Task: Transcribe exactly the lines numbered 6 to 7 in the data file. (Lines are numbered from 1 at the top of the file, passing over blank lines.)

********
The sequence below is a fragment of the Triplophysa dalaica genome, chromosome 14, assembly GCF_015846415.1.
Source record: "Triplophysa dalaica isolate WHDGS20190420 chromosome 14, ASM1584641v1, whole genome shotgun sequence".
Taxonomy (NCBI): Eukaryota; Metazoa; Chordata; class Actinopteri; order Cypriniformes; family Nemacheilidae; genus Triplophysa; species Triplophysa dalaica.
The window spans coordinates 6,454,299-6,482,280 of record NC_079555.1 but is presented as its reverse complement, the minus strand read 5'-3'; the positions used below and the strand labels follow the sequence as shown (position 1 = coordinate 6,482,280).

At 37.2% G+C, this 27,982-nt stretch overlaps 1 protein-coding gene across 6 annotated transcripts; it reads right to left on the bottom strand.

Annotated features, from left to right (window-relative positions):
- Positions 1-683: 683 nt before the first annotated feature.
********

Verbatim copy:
Annotated features, from left to right (window-relative positions):
- Positions 1-683: 683 nt before the first annotated feature.